Weather Testing Proves Critical for Durability of Exterior Coatings

Coatings testing assists in new product development, improving quality and durability of current solutions, and more

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January 06, 2017 |

The testing of coatings is an effective way to measure their exposure to sun, moisture and humidity, high temperatures, and temperature fluctuations, and the impact those exposures have on product performance. Companies choose to perform coatings tests for a myriad of reasons, some of which include assisting in new product development, improving quality and durability of current solutions, meeting customer requirements, and complying with government and environment regulations.

Exterior elements can cause degradation, resulting in the chalking or fading of coatings. To ensure its coatings can withstand nature’s destructive forces, Valspar uses diverse testing to measure these two types of degradation.

Chalking occurs when resin particles take on a powdery appearance due to the degradation of the resin system, resulting in imbedded pigment particles losing their adhesion to the film.  Chalking is generally caused by exposure to UV light and can be detrimental when it is excessive, causing the lightening of paint colors; the erosion of the paint, which results in loss of protection; and the destruction of the underlying structure, which can deface the appearance of the coating surface.

Fading—or the loss of paint color caused by UV and hydrolytic degradation in the environment attacking the pigments in the coating.[1] Color fading is measured with “Delta E” values, a single number that represents the distance between two colors, a minimal detected difference is about 1 Delta E.

Testing for chalking is performed through ASTM D4214 test methods. Fabric, such as wool, felt, velvet, or velveteen, is rubbed against the surface being tested. The residue that is collected is calculated on a scale from 1 to 10, 1 being poor and 10 being excellent.[2]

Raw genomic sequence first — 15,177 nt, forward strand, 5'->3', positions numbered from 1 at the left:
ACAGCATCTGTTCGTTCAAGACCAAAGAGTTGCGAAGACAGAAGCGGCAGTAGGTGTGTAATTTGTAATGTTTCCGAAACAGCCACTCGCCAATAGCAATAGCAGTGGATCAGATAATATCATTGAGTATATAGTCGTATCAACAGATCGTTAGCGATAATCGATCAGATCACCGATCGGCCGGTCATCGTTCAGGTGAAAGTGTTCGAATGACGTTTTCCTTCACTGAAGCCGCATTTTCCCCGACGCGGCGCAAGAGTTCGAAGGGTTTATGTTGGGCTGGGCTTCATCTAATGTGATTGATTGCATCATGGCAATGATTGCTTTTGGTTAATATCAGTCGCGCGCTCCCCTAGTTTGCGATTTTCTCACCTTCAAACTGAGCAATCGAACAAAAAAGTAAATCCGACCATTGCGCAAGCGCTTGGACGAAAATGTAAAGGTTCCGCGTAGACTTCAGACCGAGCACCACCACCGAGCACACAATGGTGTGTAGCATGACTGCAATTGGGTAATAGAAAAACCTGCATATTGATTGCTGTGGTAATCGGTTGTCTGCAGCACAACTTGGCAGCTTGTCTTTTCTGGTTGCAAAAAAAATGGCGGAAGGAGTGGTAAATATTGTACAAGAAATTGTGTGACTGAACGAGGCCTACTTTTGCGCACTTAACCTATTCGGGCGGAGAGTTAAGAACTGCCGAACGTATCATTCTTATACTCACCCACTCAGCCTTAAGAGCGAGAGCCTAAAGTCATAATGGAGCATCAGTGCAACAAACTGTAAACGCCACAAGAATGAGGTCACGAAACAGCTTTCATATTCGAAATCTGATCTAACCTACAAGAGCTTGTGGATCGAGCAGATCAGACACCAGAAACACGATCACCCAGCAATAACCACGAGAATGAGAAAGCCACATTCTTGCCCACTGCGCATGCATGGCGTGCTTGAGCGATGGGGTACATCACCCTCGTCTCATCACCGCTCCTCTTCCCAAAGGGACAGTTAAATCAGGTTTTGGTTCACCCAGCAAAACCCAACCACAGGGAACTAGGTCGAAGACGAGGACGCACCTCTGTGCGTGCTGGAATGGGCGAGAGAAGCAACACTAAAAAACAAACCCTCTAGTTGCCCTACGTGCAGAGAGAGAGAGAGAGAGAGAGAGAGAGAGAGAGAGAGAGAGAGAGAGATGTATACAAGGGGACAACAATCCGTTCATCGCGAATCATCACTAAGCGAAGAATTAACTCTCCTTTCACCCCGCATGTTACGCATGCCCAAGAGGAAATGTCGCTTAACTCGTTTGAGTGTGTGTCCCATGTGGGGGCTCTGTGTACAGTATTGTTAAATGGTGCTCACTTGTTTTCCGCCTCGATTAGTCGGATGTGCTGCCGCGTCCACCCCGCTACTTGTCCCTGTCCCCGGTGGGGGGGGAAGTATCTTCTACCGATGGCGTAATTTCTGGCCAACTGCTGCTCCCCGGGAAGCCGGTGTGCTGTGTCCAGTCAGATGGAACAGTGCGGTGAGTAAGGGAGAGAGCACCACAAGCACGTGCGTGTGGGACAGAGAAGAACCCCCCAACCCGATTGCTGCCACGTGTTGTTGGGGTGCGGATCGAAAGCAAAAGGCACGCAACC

Fading is tested by ASTM D2244, which notes Delta E values.  High-performance panels, such as Valspar’s Fluropon family of coatings, which are 70 percent PVDF coatings, must be tested for a minimum of 10 years, and color changes are measured on the exposed painting surface, which should be cleaned prior with water and a cloth. Values are then measured against the original retained panel, a control that is stored under stable conditions.[3]

Valspar’s test fence in Fort Myers, Fla., is the most accredited manufacturer’s test facility in the coil coatings industry. With more than 100,000 panels all facing south (generally at a 45-degree angle), coatings are exposed to key factors that contribute to degradation: high humidity, strong sun, and salt in the air. The site is an American Architectural Manufacturers Association (AAMA)-accredited full-service laboratory, meaning it adheres to specific ASTM International and AAMA test protocols.[4]

For quicker testing results, natural solar concentration devices are used for accelerated outdoor weather testing, ASTM G90.

QUV testing—one form of accelerated testing—takes place at Valspar’s global Applied Science and Technology lab, where coated panels are placed inside a QUV testing unit, exposing them to alternating cycles of UV light and moisture at controlled, elevated temperatures.

This type of testing is primarily used as a screen test in the coating development process. Certain types of resins, pigments, and other potential raw materials can be eliminated if they do not perform adequately. Accelerated testing takes less time to study than outdoor weather testing, but natural exposure provides the most unparalleled real-time results.

Performance tests are crucial for coating manufacturers and companies or firms that specify coatings, as the results provide a better understanding of how specific coatings react to natural exposure. When formulating new materials, this can in turn cut down the cycle time of development for the marketplace.

Measuring field performance can also deter and/or prolong color changes, chalking, blistering, and corrosion that threaten to degrade coatings. Durability testing is beneficial for providing architects, engineers, and contractors with viable results, proving that the coatings they are utilizing are durable and longer lasting—giving customers a peace of mind that their purchased coatings will not need to be replaced in the near future.

References

1 https://www.corrosionpedia.com/definition/2122/fading

2 https://www.astm.org/Standards/D4214.htm

3 http://weilandslidingdoors.com/wp-content/uploads/2012/05/weiland-aama-2605-05-kynar-500.pdf

4 http://www.aamanet.org/general/2/218/accredited-labs#Labs

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